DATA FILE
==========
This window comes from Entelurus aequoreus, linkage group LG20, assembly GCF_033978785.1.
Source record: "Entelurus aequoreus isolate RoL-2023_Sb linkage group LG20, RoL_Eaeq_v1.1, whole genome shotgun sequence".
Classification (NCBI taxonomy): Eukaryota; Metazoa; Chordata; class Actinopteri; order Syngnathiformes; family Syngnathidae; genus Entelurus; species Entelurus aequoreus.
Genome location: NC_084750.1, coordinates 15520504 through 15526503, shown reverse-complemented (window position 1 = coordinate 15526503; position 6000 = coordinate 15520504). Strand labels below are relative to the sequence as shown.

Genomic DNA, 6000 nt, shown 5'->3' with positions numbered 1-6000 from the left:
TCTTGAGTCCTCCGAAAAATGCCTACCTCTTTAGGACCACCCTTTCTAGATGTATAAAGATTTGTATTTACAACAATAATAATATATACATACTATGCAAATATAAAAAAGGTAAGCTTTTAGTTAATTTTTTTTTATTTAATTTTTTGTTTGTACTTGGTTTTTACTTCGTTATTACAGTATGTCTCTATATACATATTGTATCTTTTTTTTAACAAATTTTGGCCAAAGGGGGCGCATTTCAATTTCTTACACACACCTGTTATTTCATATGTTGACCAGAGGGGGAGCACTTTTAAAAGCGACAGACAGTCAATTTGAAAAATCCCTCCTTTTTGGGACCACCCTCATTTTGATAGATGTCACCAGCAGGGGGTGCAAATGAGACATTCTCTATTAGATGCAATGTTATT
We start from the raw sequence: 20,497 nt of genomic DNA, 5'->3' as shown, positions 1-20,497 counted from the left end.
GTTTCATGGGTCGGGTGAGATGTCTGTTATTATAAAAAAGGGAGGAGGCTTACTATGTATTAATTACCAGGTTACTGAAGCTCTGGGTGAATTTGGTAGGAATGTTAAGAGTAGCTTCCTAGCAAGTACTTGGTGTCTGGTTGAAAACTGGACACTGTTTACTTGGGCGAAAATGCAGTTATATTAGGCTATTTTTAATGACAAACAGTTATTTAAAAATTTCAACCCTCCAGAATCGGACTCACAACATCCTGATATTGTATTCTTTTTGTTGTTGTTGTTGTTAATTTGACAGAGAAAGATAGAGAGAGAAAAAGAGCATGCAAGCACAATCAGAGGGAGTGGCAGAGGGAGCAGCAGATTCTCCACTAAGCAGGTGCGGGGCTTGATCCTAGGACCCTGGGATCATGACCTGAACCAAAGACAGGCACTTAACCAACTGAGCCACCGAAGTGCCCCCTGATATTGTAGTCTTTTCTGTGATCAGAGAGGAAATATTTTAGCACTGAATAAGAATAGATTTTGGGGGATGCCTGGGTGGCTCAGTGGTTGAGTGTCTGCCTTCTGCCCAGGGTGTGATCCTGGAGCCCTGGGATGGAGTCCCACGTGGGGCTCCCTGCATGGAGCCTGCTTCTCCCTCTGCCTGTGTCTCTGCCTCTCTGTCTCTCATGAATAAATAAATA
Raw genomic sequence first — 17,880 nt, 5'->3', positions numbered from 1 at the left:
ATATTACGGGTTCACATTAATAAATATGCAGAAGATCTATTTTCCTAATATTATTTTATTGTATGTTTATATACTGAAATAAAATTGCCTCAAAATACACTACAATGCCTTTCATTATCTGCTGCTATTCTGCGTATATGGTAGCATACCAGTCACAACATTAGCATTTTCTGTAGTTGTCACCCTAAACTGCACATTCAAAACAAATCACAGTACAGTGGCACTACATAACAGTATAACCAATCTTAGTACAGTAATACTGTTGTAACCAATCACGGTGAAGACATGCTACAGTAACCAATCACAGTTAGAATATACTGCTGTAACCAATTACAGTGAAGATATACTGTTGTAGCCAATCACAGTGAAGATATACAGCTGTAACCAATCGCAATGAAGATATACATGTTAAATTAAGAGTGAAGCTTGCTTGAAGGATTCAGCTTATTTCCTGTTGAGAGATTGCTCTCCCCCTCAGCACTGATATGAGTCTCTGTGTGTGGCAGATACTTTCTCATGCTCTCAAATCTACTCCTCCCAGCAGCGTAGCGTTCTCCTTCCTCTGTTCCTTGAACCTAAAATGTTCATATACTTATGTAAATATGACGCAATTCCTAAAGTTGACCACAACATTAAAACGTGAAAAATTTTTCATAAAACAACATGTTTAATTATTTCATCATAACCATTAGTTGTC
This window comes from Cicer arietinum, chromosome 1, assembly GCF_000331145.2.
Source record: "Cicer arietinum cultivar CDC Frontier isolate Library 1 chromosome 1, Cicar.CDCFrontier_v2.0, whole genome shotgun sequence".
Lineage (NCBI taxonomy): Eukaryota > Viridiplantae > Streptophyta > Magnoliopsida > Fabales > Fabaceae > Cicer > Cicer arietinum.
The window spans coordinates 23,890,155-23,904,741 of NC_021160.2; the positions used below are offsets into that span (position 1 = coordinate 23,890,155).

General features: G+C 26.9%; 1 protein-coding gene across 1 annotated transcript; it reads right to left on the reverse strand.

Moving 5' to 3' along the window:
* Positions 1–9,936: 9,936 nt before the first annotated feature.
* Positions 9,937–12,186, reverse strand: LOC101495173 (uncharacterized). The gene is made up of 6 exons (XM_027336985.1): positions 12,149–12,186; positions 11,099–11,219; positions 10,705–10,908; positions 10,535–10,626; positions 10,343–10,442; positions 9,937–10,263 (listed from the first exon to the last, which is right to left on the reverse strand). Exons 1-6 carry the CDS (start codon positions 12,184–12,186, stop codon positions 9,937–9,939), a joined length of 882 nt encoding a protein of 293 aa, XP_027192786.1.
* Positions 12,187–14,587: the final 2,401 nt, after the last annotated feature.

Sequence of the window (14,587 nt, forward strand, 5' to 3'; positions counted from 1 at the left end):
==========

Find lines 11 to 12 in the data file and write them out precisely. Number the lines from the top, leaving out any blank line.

This window comes from Cicer arietinum, chromosome 1, assembly GCF_000331145.2.
Source record: "Cicer arietinum cultivar CDC Frontier isolate Library 1 chromosome 1, Cicar.CDCFrontier_v2.0, whole genome shotgun sequence".